Jul 13, 2023
The SMILE spacecraft is expected to revolutionise the understanding of the physical processes that drive space weather. These are generated by the continuous interaction between particles in the solar wind and the Earth's magnetosphere, or magnetic shield. This is a region of space dominated by our planet's magnetic field that shields us from much of the solar wind, a stream of charged particles emanating from the Sun. However, some particles manage to penetrate this shield by reaching the ionosphere, leading to space weather effects that include, of course, the beautiful northern lights and geomagnetic storms which can also lead to direct impact of electrical equipment on Earth.
Teams from Airbus, the European Space Agency (ESA) and the Chinese Academy of Sciences (CAS/IAMC) have succeeded in getting the qualification model of the Chinese platform and the electrical-functional model of the European payload module (PLM) of the SMILE (Solar-wind Magnetosphere Ionosphere Link Explorer) satellite to communicate with each other seamlessly at the Airbus facility in Madrid-Barajas. This is no mean feat, considering that each element is built in very different and separate environments and that so far the tests that have been performed (thermo-structural modelling) did not involve communication between the two systems.
"We have just connected the European payload module and the Chinese platform and it’s good news: the platform has switched on our Extended Control Unit (ECU) and the PLM application software has started. It’s also great to see the teams working so well together and ESA's satisfaction with the progress made", said Javier Sánchez Palma, SMILE programme manager at Airbus in Spain.
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This test marked the start of the mission critical design review (CDR) held in Shanghai from 26 to 29 June which was declared successful. This moves forward the integration of the flight models of both systems (platform and PLM).
THE MISSION OF SMILE
SMILE is a joint mission between Europe and China in which Airbus is responsible for the European component (the payload module) and CAS is responsible for manufacturing the satellite platform. Difficulties encountered along the way obviously include language and the serious problems caused by the pandemic since 2019, when ESA's science programme committee gave the green light to this new mission to explore Sun-Earth interaction.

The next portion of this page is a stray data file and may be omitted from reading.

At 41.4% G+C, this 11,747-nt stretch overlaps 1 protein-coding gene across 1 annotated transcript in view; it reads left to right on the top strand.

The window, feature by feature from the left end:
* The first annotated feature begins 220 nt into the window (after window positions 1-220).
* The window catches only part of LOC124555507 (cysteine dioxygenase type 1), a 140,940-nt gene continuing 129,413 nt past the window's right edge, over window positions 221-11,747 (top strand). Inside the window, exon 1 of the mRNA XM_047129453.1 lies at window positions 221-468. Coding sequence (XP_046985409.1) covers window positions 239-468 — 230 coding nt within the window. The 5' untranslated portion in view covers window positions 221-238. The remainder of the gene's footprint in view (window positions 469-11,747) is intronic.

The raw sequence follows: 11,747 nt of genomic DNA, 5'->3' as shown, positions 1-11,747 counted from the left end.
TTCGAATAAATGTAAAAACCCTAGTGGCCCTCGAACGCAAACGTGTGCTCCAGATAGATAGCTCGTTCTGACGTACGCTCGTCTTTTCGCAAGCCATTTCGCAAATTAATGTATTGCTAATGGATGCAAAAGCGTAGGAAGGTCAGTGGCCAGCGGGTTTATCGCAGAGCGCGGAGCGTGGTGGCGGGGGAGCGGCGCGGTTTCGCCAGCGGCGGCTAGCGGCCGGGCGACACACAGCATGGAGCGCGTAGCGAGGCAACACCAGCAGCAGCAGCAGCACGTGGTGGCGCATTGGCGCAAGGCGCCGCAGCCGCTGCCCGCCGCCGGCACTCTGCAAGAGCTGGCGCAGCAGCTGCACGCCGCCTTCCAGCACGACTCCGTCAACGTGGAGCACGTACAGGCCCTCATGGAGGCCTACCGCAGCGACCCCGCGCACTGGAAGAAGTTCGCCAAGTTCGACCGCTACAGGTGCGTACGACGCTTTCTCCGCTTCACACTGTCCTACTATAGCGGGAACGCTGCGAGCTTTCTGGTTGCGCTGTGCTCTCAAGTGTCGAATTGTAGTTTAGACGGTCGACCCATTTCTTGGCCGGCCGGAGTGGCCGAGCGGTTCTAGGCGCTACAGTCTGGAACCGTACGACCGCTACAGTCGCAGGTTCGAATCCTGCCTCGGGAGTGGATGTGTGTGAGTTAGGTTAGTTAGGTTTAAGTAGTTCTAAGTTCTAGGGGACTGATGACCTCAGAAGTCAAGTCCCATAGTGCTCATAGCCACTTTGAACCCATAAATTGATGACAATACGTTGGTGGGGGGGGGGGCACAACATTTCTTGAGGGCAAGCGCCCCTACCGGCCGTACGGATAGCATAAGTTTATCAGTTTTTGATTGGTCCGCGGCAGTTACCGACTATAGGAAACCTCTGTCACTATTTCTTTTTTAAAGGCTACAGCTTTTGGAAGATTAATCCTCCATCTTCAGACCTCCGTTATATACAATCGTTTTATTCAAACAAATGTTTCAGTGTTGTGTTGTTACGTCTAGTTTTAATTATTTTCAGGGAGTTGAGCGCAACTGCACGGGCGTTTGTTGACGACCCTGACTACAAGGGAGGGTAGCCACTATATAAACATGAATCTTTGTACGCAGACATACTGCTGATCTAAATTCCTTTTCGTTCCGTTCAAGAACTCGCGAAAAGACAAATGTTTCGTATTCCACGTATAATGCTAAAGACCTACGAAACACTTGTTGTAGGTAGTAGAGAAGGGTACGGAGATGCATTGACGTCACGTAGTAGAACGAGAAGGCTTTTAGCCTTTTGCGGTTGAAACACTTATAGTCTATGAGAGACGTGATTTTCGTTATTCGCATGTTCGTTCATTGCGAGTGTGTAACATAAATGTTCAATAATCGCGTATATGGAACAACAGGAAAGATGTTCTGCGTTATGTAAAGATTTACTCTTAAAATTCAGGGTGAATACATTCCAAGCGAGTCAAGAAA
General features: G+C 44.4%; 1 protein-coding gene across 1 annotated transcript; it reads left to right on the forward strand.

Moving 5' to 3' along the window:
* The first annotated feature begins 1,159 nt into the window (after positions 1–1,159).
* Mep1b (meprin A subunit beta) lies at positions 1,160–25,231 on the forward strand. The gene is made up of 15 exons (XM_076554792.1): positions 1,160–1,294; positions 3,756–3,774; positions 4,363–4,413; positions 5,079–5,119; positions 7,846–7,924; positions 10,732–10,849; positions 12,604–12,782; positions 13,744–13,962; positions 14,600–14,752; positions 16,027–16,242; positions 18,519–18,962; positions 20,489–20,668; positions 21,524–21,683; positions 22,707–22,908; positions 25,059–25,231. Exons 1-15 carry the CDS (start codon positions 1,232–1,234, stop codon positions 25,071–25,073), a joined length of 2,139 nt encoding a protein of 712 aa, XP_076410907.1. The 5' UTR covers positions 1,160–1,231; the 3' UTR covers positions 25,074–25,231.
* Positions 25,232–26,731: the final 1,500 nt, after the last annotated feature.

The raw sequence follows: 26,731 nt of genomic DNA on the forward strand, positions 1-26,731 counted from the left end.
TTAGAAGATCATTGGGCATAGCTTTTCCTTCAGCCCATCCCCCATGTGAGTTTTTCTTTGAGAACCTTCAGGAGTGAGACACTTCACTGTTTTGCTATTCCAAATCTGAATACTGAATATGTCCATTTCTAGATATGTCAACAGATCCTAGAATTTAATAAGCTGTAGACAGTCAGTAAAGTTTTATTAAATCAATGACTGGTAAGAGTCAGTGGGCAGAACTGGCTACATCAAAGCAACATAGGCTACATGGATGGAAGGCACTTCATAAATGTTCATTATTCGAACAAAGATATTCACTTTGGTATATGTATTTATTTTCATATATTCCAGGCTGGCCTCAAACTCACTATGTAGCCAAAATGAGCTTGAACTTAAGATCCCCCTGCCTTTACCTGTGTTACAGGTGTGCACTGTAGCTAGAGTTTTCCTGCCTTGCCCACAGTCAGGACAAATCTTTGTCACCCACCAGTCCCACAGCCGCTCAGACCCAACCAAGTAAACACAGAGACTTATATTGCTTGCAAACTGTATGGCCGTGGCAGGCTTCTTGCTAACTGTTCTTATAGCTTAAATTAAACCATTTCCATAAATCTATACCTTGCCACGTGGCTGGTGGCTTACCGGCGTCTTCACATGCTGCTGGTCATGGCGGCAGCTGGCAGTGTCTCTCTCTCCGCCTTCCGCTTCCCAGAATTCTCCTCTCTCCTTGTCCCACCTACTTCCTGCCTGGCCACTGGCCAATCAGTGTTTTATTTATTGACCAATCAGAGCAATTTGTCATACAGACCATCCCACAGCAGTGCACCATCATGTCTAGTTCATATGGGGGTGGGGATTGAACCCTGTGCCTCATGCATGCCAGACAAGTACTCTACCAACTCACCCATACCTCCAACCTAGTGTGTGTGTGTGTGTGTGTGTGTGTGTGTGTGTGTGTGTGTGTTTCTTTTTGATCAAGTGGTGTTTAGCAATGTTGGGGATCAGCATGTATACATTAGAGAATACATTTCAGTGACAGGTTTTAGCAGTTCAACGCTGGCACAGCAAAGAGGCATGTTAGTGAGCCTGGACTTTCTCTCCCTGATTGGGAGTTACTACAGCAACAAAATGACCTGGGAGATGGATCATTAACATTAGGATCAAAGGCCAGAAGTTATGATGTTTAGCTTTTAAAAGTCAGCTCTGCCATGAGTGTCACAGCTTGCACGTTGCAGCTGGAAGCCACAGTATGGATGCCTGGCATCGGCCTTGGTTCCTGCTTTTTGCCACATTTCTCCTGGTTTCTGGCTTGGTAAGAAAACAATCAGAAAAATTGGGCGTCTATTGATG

SMILE will collect remote sensing (X-ray) measurements of the interaction of solar wind ions with neutral atoms in the Earth's exosphere, the outer layer of our atmosphere. This particle collision generates characteristic soft X-ray emissions, so it will be possible to determine more precisely the areas of influence such as the particle collision arc (currently estimated to be about 90 000 kilometres away), the magnetopause and the polar cusps, thanks to the wavelengths of the X-rays.
This data will be complemented by data from existing ground and space-based observatories, including ESA's Cluster and Swarm missions, led by Airbus, which investigate the magnetic space environment around the Earth.
Airbus has long been involved in projects relating to the Sun, having launched the Airbus-built Ulysses probe in 1990 to study the solar wind from high solar latitudes. Five years later, the special ESA/NASA SOHO observatory, also led by Airbus, was put into orbit at L1 (Lagrange 1), which monitors the Sun's coronal ejections by measuring the speed of the solar wind 1.5 million kilometres from our planet one hour before it reaches the Earth. Hence the importance of this satellite, which was designed with a three-year lifetime and is still active. In addition, Solar Orbiter, launched in 2020, addresses the questions of: how does the Sun create and control the heliosphere? and what drives the solar wind and where does the coronal magnetic field originate from?
THE RISKS OF SPACE WEATHER
All these efforts to learn more about space weather are aimed at mitigating its impact on Earth, as it represents a danger both to human health on the Earth's surface and to satellites and astronauts in orbit.
Since the 19th century, the solar wind has been of great interest due to its implications for our planet because it causes phenomena such as geomagnetic storms, which today can damage communications and power systems on Earth and damage electronic equipment. For example, solar storms can affect mobile phones and other electronic devices as these energetic solar particles interfere with radio signals and satellite communications, affecting the quality of phone calls and internet connectivity.
The more we learn about space weather, the more we see that modern technology is highly vulnerable to its effects. Auroras cause electrical currents that can disrupt power grids and corrode pipes. Geomagnetic storms also affect high-frequency communications and satellite navigation (GPS, Galileo, etc.), as energetic solar particles can damage spacecraft electronics and optical systems.
However, the influence of the solar wind transcends our planet and reaches beyond the orbit of Pluto. It is not surprising that the plasma in the tails of comets always point away from the Sun.